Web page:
‘Change the future. Teach the kids to code.’
Saul Mora is speaking at altWWDC, an alternative to Apple’s 2013 Worldwide Developer Conference in San Francisco. The room we’re in on a floor of the Westfield shopping center building on Market is large. And it is packed with men and women developers of all ages, but mostly in their 20s and 30s.
Teaching kids programming is a hot topic of conversation right now. School IT departments often can’t keep up with the pace of change so it’s down to the developers to encourage the next generation of interns. I was at WWDC events to promote Kidscontent’s AppCamp, an iOS training course for kids aged 11-15. Saul Mora is the Founder of Magical Panda, and a regular conference speaker. His talk was based on his own experience teaching himself to program and his recent programming club at an elementary school. It is condensed here into 5 key points:
‘When to start coding? The younger the better’
Kids aged 8 can write code in C. But that’s no reason to plunge right in. Start with toys that make it easy to visualise concepts. Sphero, Lego Mindstorms, Lego Robotics and turtleacademy.com are ideal because kids easily see that what you do on your computer can have a direct effect on something else.
‘Try different tools’
Kids have different interests and learn differently. You want to teach them concepts. The language doesn’t really matter. So if kids who want to do games don’t get on with Scratch (a form of Logo), try Alice. On the iPad, try Hopscotch or Daisy the Dinosaur which is a really groovy little app as you hit ‘Play’ to see the dinosaur moving around. Hackety Hack is a nice condensed window environment for the Mac. Ruby for Kids is similar.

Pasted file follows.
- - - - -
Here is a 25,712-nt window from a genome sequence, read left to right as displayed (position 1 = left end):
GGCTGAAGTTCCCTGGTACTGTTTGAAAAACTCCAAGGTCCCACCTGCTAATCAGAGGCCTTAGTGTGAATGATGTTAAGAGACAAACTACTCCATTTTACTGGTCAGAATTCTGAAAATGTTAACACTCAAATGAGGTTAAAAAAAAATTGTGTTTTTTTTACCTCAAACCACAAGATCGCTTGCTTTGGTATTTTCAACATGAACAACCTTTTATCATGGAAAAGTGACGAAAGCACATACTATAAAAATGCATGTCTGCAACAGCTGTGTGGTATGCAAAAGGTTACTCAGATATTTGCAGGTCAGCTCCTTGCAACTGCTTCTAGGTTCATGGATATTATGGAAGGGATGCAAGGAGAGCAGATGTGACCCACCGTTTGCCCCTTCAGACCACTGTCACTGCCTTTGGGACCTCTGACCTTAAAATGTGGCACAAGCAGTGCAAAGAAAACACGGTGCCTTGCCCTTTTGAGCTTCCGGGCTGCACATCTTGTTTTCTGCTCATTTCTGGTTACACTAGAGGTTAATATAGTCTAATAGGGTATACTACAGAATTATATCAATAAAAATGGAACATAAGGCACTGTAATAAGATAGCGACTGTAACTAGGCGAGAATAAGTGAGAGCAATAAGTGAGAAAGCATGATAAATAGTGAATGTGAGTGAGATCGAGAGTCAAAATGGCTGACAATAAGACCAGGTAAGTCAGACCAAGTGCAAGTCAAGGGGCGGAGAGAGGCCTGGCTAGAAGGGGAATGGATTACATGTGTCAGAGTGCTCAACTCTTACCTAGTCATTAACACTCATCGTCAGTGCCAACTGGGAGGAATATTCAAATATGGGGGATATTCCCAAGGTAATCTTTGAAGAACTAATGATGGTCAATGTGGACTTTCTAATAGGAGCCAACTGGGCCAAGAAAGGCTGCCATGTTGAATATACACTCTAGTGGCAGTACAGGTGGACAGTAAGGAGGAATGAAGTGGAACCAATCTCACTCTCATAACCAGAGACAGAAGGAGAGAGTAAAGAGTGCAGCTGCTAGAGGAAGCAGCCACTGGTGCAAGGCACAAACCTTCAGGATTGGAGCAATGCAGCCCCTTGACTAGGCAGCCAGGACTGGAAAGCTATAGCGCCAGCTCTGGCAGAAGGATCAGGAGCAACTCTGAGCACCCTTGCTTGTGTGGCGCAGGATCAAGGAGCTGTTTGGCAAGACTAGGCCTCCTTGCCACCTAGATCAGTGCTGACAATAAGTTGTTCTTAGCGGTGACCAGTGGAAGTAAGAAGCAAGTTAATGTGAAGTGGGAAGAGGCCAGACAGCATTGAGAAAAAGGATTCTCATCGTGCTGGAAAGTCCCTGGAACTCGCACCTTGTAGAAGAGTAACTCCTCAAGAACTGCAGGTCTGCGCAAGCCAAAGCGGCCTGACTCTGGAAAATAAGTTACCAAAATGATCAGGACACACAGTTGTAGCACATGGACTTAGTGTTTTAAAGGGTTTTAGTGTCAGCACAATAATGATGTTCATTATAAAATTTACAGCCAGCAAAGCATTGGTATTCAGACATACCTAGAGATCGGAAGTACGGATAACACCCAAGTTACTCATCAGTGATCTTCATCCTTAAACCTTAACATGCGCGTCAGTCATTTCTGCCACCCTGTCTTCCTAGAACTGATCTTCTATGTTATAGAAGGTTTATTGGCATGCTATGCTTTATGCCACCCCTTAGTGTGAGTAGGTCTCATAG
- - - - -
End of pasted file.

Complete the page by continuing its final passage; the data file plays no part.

‘Teach fundamental skills through play’
You can bring a lot of things to life without using a computer. Teaching binary is easy. Kids understand how a light switches on and off. Get them to ‘search’ by sorting through a mixed box of crayons.
‘Kids have short attention spans’
For the kids who don’t have much technology at home, being on a computer is exciting. But when they don’t see something happening, they get frustrated. Stick to a 5 kids to 1 adult ratio and be positive. If their project isn’t working, try to steer them in the right direction without giving them any shortcuts.
‘Almost no parents know how to code’
Parents are aware that tech and programming is the way of the future. If you are running a coding club in a school, work with the teachers but also email the parents about what the kids have been learning. Parents are busy and may not respond every time. But when they do, the response will be positive.
Contact Saul Mora via magicalpanda.com